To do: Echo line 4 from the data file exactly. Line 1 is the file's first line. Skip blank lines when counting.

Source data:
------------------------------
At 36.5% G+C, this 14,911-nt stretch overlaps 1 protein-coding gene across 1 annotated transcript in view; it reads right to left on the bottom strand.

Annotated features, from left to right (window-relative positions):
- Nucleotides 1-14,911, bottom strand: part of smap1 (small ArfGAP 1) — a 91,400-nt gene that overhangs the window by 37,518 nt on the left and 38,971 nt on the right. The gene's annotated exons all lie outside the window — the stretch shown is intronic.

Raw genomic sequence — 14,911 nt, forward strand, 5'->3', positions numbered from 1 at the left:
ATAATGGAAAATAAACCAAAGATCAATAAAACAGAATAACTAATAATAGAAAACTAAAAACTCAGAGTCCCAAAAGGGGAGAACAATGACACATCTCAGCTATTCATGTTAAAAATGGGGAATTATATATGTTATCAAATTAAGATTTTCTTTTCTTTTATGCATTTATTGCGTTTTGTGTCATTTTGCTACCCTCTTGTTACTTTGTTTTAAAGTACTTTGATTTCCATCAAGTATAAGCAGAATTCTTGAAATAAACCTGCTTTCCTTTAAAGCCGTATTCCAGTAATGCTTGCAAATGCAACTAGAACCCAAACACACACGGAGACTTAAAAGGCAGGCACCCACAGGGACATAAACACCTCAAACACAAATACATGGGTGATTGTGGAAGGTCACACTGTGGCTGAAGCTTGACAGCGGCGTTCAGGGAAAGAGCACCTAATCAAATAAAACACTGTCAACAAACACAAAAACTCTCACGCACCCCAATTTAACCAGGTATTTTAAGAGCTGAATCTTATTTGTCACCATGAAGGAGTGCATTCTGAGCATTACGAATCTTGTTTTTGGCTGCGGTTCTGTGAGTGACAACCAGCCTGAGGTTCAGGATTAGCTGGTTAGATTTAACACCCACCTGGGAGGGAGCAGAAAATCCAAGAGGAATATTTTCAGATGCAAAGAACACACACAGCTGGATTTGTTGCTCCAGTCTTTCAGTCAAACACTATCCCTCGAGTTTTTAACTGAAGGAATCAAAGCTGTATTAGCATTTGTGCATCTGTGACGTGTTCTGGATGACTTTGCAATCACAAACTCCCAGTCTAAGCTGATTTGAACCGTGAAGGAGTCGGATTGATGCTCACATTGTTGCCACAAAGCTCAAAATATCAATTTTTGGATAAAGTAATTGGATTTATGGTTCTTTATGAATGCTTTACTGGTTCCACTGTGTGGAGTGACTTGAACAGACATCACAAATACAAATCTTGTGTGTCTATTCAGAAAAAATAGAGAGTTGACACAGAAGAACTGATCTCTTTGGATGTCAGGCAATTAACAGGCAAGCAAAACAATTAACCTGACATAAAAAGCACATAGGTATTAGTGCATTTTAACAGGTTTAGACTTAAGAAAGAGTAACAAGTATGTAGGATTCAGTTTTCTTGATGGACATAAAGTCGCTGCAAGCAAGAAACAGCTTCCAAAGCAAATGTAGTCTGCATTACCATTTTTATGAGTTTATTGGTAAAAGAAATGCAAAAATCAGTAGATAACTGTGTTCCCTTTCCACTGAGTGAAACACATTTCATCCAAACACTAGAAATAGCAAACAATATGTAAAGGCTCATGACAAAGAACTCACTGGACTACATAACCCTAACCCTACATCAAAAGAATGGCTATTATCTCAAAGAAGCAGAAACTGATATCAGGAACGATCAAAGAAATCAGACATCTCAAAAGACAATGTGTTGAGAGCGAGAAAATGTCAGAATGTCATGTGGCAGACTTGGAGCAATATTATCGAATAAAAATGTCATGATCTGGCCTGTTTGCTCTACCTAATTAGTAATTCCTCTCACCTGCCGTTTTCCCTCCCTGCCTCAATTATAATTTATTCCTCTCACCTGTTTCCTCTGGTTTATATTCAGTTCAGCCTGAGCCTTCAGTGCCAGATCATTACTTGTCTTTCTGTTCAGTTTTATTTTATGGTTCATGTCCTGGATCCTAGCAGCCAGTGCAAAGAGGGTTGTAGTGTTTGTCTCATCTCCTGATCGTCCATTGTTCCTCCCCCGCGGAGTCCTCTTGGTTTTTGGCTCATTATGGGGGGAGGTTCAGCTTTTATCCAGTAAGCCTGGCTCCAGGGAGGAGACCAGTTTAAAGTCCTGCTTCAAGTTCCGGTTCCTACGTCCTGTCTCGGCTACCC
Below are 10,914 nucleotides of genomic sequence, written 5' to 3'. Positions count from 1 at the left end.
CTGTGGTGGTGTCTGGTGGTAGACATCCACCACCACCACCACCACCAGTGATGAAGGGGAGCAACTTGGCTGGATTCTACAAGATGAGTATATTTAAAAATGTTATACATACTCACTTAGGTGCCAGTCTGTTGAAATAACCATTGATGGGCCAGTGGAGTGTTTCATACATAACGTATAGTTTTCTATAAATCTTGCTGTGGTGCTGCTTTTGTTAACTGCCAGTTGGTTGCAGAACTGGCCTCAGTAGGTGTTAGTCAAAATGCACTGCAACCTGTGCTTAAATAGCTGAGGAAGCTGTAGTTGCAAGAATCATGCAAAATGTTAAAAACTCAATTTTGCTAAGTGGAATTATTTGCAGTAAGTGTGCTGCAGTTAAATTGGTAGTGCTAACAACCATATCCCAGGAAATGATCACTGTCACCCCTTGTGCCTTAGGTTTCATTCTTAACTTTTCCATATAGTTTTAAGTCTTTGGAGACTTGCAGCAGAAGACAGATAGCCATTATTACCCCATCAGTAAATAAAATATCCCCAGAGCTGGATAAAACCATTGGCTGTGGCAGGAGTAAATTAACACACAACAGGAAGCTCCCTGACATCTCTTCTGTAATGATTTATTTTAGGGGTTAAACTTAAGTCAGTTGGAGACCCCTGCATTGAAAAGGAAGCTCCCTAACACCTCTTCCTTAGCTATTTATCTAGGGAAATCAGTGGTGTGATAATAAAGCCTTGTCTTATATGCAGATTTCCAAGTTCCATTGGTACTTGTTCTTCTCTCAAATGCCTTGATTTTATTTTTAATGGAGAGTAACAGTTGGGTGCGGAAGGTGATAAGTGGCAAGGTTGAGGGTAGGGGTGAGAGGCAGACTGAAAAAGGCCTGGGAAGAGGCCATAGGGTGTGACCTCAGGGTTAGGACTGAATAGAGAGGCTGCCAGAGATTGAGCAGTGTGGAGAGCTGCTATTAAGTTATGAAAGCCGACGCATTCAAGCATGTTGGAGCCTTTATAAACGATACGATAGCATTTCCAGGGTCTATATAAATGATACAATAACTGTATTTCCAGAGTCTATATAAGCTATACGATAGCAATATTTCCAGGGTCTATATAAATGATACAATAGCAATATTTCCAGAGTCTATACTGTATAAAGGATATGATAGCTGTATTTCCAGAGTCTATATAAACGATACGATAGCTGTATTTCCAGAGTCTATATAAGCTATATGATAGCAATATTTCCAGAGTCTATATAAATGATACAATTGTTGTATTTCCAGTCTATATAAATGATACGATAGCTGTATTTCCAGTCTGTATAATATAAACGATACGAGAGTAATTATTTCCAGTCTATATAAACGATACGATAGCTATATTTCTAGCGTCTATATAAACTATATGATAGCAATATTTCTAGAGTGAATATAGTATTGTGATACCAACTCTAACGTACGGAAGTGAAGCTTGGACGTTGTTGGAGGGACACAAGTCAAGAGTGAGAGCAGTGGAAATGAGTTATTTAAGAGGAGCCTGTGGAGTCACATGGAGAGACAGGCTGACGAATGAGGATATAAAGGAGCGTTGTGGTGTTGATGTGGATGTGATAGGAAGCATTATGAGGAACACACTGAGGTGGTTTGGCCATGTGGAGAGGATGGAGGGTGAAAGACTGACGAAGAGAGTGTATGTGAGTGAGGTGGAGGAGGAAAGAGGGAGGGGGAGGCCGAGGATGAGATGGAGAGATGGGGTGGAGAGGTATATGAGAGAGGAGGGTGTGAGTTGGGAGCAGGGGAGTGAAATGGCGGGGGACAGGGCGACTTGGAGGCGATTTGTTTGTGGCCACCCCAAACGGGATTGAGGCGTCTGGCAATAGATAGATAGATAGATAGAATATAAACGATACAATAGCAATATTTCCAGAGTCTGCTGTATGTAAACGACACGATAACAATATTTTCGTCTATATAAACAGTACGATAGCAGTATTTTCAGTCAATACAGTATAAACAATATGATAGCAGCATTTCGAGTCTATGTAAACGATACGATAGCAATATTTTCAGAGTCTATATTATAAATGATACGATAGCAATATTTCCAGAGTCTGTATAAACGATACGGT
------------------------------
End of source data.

Raw genomic sequence — 14,911 nt, forward strand, 5'->3', positions numbered from 1 at the left: